If you haven’t heard this yet, sometime soon you will. A politician will proclaim this the Most Important Election in your life time.
Or in a generation. Or since World War II. They might say “of the century” but that’s really not much, because the century is only 12 years old, so they’ll probably substitute “of the last hundred years.”
But there will be pronouncements that this year’s election – for the White House, for Congress, for governor, for anything above dog catcher – is the Most Important Election for some time span that will make you sit up and take notice.
One doesn’t have to be the great Karnak to make this prediction. With the Republican National Convention next week and the Democratic National Convention the next, there will be no shortage of hyperbolic superlatives.
The Most Important Election – by which a candidate often means “because you can vote for me” – occurs without fail at a minimum of every four years. At the risk of sounding as old as Methuselah, I can’t recall a presidential election reaching back to 1972 in which at least the candidate of the out-party didn’t make that claim.
So where does 2012 land on the important-ometer of the last 40 years?
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Above George McGovern’s claim that Richard Nixon failed on his promise to end the Vietnam War? Above the need in 1976 to heal the country after Watergate? Above ending the malaise and getting hostages back from Iran in 1980? Above finishing the job of “morning in America” in 1984? Above recovering from Iran Contra and managing the end of the Cold War in 1988? Above dealing with a post Gulf War recession and “the crazy aunt in the attic” as Ross Perot called the deficit, in 1992? Above cleaning out corruption in the White House or staving off government shutdowns in 1996? Above private alternatives for Medicare and Social Security vs. Al Gore’s lock box in 2000? Above the dispute over how to conduct wars in Iraq and Afghanistan and the “swift-boating” of John Kerry in 2004? Above a faltering economy and the chance to elect the first African American president in 2008?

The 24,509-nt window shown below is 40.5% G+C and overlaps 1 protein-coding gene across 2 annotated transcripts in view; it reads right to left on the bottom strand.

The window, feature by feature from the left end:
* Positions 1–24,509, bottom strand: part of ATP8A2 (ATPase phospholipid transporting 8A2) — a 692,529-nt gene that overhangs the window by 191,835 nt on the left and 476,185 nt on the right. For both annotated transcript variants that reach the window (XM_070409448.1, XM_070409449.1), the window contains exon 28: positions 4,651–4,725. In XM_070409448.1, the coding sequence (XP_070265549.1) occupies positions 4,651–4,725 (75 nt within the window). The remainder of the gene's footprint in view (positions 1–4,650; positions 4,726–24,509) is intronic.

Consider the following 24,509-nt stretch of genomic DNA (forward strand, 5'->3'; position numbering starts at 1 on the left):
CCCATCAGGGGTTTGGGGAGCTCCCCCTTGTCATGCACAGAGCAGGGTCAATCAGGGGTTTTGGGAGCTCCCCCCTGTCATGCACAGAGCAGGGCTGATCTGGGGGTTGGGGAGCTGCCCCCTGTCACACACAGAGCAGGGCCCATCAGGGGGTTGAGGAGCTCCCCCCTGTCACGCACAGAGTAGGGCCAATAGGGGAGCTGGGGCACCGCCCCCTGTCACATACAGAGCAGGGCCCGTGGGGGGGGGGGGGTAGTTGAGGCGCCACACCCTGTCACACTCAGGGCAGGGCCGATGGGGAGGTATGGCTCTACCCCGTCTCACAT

These are shorthand descriptions of those races, of course. Other things were important to many people in each cycle. But in each of those years, some presidential candidate stood on a podium or a stage, in front of a camera or a microphone, and proclaimed this to be the Most Important Election in (fill in the blank).
Maybe the way to settle these claims for the presidential race is with MIE bracketology, and a bit of hindsight.
In the incumbents-win division, 1972 loses to 1984, even though both are landslides, because Ronald Reagan actually finished his second term but Richard Nixon did not. 2004 beats the Perot rerun of 1996, and goes on to beat 1984 in the playoff on the excitement factor because challenger Kerry finished closer to incumbent George W. Bush than Bob Dole did to Bill Clinton or Walter Mondale did to Reagan.
In the incumbents-lose division, 1980 beats 1976 because, let’s face it, the winner of 1980 beat the winner of 1976. 1992 would have to face the winner of the play-in from the no-incumbents league, which would be 1988 over 2000 because the sitting vice president won, and that’s relatively rare and the real thrills of ’00 came afterwards in the courts. 1992 beats 1988 because of Perot was in the mix and in his prime, but 1980 has to top that division because, really, no one beats Reagan; for that reason 1980 also beats 2004.
If you can think 2012 beats 1980 – recession beats stagflation, a 10-year war in Afghanistan beats a 444-day hostage crisis in Tehran – maybe it’s the MIE, at least until the next election.
Opinions, of course, may vary.